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A PERFUME OF SWEET ODOR
—MATT. 26:6-16.—JAN. 6.—
“She hath done what she could”
PRECEDING LESSONS showed us incidents in our Lord’s journey toward Jerusalem, via Jericho—the healing of the blind men by the wayside, the conversion of Zacchaeus, and the parable of the young nobleman, given because they were nigh unto Jerusalem, and because the disciples and many of the multitude expected that the Kingdom of God would immediately be manifested,—set up in earthly grandeur, etc. The distance from Jericho to Jerusalem was only about twenty miles, and Bethany, the home-city of Lazarus (whom our Lord raised from the dead) and his two sisters, Martha and Mary, was quite near to Jerusalem
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and with them Jesus decided to spend his last Sabbath-day in the flesh. We may presume that the day was happily spent according to the observance of the Sabbath required by the Jewish law; but the narrative, passing over the events of the day unnoticed, draws special attention to the feast or supper made for our Lord in the evening, after sundown, when the Sabbath was considered ended, and the first day of the week beginning.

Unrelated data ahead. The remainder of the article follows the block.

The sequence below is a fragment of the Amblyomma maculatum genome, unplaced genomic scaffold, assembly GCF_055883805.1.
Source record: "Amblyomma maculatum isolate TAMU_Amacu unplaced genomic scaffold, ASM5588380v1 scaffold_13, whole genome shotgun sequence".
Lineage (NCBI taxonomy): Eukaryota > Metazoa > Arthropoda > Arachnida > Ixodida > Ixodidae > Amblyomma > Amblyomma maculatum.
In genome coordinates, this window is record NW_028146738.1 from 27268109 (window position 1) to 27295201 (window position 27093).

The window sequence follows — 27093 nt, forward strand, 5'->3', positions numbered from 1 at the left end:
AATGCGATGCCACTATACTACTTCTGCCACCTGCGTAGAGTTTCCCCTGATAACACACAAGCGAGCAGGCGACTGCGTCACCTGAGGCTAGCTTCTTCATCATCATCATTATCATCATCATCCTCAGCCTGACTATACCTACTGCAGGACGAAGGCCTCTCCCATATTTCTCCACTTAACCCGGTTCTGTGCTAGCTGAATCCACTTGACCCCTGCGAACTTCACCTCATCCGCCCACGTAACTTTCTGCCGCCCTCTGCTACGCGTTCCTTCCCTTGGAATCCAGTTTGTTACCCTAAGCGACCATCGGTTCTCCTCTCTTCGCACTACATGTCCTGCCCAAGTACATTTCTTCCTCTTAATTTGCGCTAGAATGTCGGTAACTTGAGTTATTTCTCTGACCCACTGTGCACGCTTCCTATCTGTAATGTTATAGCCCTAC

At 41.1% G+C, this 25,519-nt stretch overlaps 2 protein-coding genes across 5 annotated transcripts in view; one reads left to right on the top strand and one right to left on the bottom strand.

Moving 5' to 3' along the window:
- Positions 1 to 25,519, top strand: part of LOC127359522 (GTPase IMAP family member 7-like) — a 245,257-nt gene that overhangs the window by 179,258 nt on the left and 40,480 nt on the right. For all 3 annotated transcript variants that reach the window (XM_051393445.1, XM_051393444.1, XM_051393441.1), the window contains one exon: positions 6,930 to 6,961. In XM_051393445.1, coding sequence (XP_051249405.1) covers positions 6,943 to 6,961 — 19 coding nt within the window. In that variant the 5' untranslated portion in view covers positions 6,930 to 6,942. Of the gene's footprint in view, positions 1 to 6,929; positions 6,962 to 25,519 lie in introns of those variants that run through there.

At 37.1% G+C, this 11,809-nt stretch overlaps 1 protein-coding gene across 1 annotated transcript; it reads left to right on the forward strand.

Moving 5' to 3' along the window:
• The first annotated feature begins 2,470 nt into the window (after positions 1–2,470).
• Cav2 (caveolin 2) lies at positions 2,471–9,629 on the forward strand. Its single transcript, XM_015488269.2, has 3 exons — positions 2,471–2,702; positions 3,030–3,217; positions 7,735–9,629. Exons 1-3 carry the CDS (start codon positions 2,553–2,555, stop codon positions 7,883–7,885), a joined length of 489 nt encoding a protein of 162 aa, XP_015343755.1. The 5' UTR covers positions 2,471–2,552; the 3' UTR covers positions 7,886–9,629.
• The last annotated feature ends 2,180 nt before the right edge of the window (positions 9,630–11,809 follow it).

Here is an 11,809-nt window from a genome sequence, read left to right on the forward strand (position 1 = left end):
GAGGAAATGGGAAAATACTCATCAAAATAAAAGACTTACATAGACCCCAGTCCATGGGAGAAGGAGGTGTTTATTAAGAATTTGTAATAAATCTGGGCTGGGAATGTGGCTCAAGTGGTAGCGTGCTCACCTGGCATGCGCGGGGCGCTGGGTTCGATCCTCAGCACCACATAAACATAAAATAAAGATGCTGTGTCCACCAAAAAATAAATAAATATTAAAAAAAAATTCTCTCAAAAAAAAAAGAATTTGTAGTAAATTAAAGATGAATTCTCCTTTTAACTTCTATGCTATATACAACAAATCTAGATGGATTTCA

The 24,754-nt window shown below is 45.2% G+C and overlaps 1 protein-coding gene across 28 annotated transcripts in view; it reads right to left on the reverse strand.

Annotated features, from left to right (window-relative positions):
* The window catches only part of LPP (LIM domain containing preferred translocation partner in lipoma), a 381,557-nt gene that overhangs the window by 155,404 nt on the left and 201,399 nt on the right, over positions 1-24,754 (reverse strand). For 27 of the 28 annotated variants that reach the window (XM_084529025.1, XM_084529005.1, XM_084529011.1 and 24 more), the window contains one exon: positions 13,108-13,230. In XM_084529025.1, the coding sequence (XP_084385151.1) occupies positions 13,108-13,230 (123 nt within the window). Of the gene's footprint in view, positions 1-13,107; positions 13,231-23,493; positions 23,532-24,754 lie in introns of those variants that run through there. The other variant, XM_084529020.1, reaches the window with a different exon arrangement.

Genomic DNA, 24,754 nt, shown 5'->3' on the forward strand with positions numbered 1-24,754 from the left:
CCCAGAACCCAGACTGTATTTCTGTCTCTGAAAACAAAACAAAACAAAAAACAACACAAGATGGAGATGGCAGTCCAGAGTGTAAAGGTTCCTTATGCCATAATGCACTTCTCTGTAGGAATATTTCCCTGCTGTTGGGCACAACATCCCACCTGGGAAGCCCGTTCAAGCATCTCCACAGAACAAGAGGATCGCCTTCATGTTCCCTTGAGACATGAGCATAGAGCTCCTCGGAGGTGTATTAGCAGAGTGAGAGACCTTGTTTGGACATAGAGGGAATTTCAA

This feast was at the house of Simon the leper, yet Simon is not mentioned in connection with the narrative, and it is quite probable that he was then dead. It is conjectured that Simon was either the father of Lazarus, Martha and Mary, or else that Martha was the widow of Simon, and that Lazarus and Mary were younger than she. These items, however, are merely tradition, nothing in the Scriptures throwing any light upon the matter. We remember that on the occasion of a previous visit to this home, our Lord was entertained; and Mary became so absorbed in listening to the gracious words that proceeded out of his mouth that for the time she neglected the ordinary affairs of life, until her more practical, but possibly less spiritually-inclined, sister commented upon the fact, which brought forth our Lord’s declaration to the effect that while service is quite acceptable and appreciated, veneration and fellowship are still more appreciated—”Mary hath chosen the better part.”